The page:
The Danish-Norwegian version was widely read in the 19th century
Towards the end of the Middle Ages, in the 15th century, the first prose versions appeared, not in verse form. The Dane Christiern Pedersen came to Paris in the 16th century and learned about the story of this Danish hero who he had never heard of. He thought much like Salberg: I have to do something with this.
“Pedersen could not understand Old French, but he made sure that the French prose version was translated into Latin, which he then translated into Danish himself. This is the background for the Danish-Norwegian Ogier the Dane tradition,” Salberg explains.
Pedersen called the work “Olger Danskes krønike” (“The Chronicle of Ogier the Dane”), a book that was republished a number of times up until the 19th century and was read by many people in Denmark-Norway.
“In Norway, we actually feel quite proud if a Norwegian becomes popular abroad …?”
“Yes, and Christiern Pedersen felt the same way. Here, there was a Dane who people were noticing. I think Pedersen embellished his chronicle here and there, since it places more emphasis on Denmark than the French versions do.”
In the Middle Ages, Ogier the Dane had also passed through the Nordic countries. Under the name Oddgeir, he can be found as a hero in the Karlamagnus-saga, a Norwegian-Icelandic saga about the fictional Charlemagne. The writer gathered his material from the French heroic poems and made the name sound more Nordic.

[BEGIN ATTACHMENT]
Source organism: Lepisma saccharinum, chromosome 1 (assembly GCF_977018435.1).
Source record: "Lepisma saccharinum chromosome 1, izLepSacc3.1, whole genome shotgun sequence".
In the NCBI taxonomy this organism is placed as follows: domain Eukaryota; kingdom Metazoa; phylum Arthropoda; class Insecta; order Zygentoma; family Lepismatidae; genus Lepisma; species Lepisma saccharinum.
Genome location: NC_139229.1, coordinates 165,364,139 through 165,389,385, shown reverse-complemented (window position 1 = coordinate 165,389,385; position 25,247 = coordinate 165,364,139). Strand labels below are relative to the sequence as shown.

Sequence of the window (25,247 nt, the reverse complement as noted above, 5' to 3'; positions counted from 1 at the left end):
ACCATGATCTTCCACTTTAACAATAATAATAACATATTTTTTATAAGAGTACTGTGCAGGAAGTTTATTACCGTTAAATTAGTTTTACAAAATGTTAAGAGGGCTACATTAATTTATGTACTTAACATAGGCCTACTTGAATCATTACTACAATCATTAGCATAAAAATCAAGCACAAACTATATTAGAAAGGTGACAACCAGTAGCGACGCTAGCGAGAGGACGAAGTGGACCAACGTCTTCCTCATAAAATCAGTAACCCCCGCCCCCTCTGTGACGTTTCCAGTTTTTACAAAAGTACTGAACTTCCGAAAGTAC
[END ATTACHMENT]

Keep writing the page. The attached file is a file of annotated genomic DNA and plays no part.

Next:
Significant inspiration for Tolkien
According to Salberg, the more recent “sword and sorcery” literature by J. R. Tolkien, for example, would not have been possible without the old chivalric romances and chansons de geste. They are based on many of the same elements. Tolkien himself was a Middle Ages philologist.
All these stories are characterised by people occasionally having wished to, and still wish to, escape from reality, Salberg thinks. In literature, you arrive in a world where you are liberated from economic worries. There is war, love, fighting and duels – even though Ogier the Dane came to Acre penniless and had to pawn his shield in exchange for shelter.
“Maybe there's some kind of comfort in presenting someone who can solve everyone’s problems? The fact that someone exists who is so strong that the moment they arrive, you know everything will be okay? That’s how it was with Ogier,” says Salberg.
In Denmark, Ogier became a national hero who stepped forward to save Denmark in times of need.
“Ogier the Dane had not only been to France, Italy and Israel/Palestine. He had been to the Fairy Realm, too. He possessed strength, courage and all the traditional heroic characteristics.”